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Two Rochester Schools Take On Gardening Projects With the Help of a Grant and Community Members’ Support

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Superintendent Kyle Repucci, Maple Street Magnet School Principal Dr. Erin Mahoney and Nancy Loud School Principal Suzanne Baczewski are pleased to announce that Rochester Public Schools received a grant to update the community garden at Maple Street Magnet School (MSMS) and will also be building a new garden at Nancy Loud School (NLS).

Maple Street Magnet School Receives Grant for New Garden Boxes

On March 20, MSMS was awarded the Master Gardener School Grant to assist with the building of new community garden boxes around the school.

NH Extension Master Gardener Lisa Peters O’Brien assisted teachers Melissa-Lynn Wheeler and Indra Edmonds in surveying the grounds and assessing the school’s current garden materials and plan. Students in kindergarten through fifth grade also walked the grounds and were able to submit ideas for improvement.

After the assessment of the grounds was completed, teachers transported the materials needed to build the boxes, including air compressors and power tools to the school. They also purchased lumber to build the new garden boxes.

The new boxes were built by Dr. Mahoney, as well as Edmonds, Wheeler and Susan Abiatti over April break.

Also assisting in the garden efforts were MSMS custodian Brian Whinkley, Strafford County 4-H member James Edmonds and his father Thomas Edmonds, Tom Crosby and Ryan Hardin of Hardin Construction.

Once the boxes were built and the weather warmed up, students were able to examine the fresh soil and plant and care for seedlings.

MSMS also developed learning projects for students in kindergarten through fifth grade to align with the garden work. Kindergarten students studied cause and effect, first graders studied bees and other animals, second graders studied erosion, third graders learned about the composition and life cycles of plants, fourth graders measured potential garden bed plans and created a mock budget and fifth graders tied their work together through tools learned through the University of New Hampshire Citizen Science, Stream Safari project.

“Thanks to the Master Gardener School Grant, we can extend our reach to not just students and families, but also residents who can plant, harvest and eat from the community garden,” Principal Mahoney said. “We look forward to seeing students and teachers continuing to work collaboratively on the effort to provide our community with a sustainable food source.”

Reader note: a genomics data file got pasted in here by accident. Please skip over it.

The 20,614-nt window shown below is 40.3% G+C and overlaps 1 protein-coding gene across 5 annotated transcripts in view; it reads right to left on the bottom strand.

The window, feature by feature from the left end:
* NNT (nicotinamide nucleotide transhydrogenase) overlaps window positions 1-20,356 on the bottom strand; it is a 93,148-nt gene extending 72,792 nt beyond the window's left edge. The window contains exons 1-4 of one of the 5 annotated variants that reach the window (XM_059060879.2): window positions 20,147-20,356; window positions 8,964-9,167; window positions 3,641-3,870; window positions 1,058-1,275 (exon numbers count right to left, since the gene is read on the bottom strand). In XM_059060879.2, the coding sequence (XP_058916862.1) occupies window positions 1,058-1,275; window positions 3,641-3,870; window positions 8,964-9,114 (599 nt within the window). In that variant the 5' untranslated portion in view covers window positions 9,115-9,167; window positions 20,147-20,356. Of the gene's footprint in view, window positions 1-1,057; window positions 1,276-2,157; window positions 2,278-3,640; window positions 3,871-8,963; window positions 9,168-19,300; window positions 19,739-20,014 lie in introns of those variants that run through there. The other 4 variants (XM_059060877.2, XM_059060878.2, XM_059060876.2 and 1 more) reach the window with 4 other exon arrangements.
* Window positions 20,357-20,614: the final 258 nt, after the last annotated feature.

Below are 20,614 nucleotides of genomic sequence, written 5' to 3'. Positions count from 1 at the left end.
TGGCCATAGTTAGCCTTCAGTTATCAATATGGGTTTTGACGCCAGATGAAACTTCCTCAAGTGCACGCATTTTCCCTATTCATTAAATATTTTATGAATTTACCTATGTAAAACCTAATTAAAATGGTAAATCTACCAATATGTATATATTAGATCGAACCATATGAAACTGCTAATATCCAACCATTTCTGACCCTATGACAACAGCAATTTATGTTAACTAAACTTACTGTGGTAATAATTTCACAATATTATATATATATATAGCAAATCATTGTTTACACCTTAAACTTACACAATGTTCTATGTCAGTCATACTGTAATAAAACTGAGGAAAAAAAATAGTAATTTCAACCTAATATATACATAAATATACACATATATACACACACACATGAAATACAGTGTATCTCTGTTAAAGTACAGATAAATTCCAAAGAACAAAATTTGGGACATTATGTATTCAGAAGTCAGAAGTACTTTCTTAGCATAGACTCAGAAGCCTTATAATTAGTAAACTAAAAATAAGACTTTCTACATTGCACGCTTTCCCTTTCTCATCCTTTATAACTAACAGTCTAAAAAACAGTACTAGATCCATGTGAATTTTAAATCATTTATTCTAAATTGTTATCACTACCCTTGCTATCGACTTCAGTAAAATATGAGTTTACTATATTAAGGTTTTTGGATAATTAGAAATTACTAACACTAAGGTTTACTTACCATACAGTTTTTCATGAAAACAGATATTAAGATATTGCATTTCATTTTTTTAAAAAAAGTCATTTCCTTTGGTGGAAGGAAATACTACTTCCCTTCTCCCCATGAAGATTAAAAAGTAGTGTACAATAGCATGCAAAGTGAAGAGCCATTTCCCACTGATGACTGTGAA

Since 2014, MSMS has operated a community garden. During the school year, students regularly tend to and harvest the garden. Volunteers, including students, families and neighbors also help to maintain the gardens during the summer months.

Nancy Loud School Builds New Garden

Kindergarten teacher Sarah Wormstead and first grade teacher Monique Boudreau recently spearheaded an effort to establish a community garden at NLS.

On May 27, staff and volunteers filled the new garden beds with soil to mark the beginning of this new project. The goal of this project is to build a garden that students, families and community members can use to harvest vegetables.

In April students began the process of growing plants in the classroom by placing soil and seeds in milk cartons. All of the milk cartons will eventually be moved to the new garden beds.

The wood used to build the garden beds was donated by Tom Bergin, who is Wormstead’s brother. Wormstead’s family also assisted in building the new garden boxes.

Additionally, soil from the garden was donated by former Nancy Loud student Tom Hukins of Thomas Hukins, LLC in Farmington. Talon Organic Farms of Rochester, owned by Jan and Dan Talon, who are parents of a Rochester Public Schools custodian, donated many of the plants for the garden.

“This is a great way to involve students, teachers and the surrounding community in a collaborative and sustainable initiative,” Principal Baczewski said. “I am proud of the work our students and staff have already done and want to extend a special thanks to the donors who helped make this effort possible. We hope that this garden will be a great addition to our school and our neighborhood.”

Throughout the year, first graders have learned the plant cycle and the importance of bees for pollination. Students plan to make posters for local farmers’ markets about the importance of bees in plant life. The kindergarten class studied the different parts of the plant.

The first graders also used their math skills to measure the garden beds and mark spots where the seedlings need to be planted to ensure space for proper growth.

NLS is looking for volunteers to help maintain the garden beds over the summer months. Teachers will be sending an interest survey in the coming weeks for families who wish to volunteer to water and weed the gardens.

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